Microsoft Report: Accelerating Innovation in Australia

Posted by Verde Group

Published on April 29, 2014 under Latest News

A recent report released by Microsoft outlines key measures that need to be undertaken if Australia’s innovation ecosystem is to remain competitive in the international economy.

The report outlines a new approach of how the Australian innovation ecosystem should work to make the most of the boom in technology and innovation, both locally and globally.

The research participants include over 15 innovation experts from both Australia and overseas, and they all had the view that innovation, entrepreneurship and productivity outcomes are all closely linked. They believe that each of these parties can learn from each other, and essentially can be ‘joined-up’ – leading to the name of the report – ‘Joined-up innovation: Making the right connections across Australia’s innovation ecosystem to support our future growth and international competitiveness’.

The report gives seven key steps that Australia can take to improve its innovation capabilities:

  1. Focus on interconnections within our innovation ecosystem
  2. Re-invent the way we work and innovate
  3. Look beyond startups
  4. Transform our culture
  5. Improve knowledge and information sharing
  6. Recognise and cultivate the right skills
  7. Encourage mobility

Some of the more relevant points such as step 1 above, are in line with recent reports outlining the lack of support in the startup community. Australia needs to embrace a more creative business culture, as more often than not, brilliant business ideas end up being developed overseas.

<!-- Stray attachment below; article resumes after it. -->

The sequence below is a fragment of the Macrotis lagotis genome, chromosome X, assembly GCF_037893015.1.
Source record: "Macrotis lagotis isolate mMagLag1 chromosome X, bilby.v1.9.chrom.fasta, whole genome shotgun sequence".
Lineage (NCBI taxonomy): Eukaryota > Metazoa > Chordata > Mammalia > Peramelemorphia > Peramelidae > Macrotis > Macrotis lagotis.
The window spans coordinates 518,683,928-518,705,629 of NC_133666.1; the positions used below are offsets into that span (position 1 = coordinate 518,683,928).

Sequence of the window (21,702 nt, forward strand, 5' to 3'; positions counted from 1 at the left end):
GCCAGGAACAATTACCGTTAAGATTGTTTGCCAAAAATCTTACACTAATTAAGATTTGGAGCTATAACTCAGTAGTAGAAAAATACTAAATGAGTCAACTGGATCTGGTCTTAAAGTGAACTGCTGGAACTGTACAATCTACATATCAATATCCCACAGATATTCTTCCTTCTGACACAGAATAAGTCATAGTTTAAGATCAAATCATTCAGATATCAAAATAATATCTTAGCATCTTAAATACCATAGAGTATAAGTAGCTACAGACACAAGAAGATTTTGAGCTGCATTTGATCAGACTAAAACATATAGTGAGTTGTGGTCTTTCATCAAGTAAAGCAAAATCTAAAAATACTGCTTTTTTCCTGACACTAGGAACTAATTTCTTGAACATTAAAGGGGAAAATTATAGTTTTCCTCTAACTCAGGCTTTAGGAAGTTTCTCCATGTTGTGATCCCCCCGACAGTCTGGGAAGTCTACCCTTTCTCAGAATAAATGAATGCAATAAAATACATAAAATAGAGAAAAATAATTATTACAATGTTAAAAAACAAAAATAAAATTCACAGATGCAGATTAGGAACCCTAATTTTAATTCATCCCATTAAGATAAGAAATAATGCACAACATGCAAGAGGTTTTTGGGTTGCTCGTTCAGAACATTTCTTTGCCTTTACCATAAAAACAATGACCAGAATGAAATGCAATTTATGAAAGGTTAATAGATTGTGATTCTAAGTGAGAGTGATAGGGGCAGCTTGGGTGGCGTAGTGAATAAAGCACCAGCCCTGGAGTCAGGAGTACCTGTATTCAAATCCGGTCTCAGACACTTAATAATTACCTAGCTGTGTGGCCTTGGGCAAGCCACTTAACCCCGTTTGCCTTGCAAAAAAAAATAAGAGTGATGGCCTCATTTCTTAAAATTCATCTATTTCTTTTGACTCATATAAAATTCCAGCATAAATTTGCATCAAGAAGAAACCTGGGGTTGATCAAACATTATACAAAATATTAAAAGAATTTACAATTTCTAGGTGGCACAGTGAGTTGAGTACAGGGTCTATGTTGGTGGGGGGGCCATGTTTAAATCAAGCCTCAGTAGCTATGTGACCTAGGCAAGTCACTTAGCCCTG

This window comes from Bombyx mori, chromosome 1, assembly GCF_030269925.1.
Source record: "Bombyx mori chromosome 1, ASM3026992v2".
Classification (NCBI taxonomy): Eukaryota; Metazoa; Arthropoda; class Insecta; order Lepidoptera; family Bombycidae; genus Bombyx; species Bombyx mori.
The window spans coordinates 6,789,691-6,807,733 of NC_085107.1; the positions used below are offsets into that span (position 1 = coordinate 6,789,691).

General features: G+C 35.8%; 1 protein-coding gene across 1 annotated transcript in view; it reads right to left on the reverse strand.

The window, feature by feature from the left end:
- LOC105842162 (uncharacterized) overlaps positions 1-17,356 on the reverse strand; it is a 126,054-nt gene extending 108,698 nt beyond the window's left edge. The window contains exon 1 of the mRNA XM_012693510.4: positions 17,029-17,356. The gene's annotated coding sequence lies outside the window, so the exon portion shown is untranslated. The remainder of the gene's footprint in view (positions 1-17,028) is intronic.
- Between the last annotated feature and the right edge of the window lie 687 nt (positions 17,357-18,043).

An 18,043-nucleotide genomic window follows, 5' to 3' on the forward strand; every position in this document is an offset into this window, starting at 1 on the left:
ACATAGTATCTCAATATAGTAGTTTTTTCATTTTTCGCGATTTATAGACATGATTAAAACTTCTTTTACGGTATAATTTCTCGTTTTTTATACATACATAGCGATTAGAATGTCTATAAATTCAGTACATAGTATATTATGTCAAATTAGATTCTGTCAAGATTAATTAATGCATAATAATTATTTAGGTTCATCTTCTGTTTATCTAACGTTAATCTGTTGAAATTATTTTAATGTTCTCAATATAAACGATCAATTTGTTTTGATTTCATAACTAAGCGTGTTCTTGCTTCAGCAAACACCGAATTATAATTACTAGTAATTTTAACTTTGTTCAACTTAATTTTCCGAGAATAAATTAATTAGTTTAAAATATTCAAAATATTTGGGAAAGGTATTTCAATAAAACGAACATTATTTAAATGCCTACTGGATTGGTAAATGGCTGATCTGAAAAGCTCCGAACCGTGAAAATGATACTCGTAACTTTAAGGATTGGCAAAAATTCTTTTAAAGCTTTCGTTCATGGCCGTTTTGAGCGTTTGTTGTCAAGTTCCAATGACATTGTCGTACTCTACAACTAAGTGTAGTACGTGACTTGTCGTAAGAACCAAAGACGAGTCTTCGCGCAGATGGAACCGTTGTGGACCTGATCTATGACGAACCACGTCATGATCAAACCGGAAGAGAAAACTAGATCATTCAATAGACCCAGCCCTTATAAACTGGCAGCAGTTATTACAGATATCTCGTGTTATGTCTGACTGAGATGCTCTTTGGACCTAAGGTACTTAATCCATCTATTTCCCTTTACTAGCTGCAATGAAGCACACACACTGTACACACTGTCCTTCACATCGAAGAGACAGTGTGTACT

Another important step – ‘recognise and cultivate the right skills’ – highlights the need for more funding to be put into the education system, not only in technology courses, but business skills, arts and humanities courses. These are all necessary to produce the entrepreneurism and creativity needed to innovate including skills such as problem solving, critical thinking, sales skills, and innovation skills.

The last important step is in ‘encouraging mobility’ – that is, the mobility of talented individuals and high value businesses. These people are the technical specialists and entrepreneurs that will drive innovation. To do this, Australia needs to work on changing academic incentives – particularly the link between academics and SMEs; Encourage business mobility, and most importantly maintaining relationships with Australian innovators who move overseas.

Overall, it is important that Australia continues to work on its innovation ecosystem to remain competitive in the startup revolution.

You can download the full report from Microsoft here.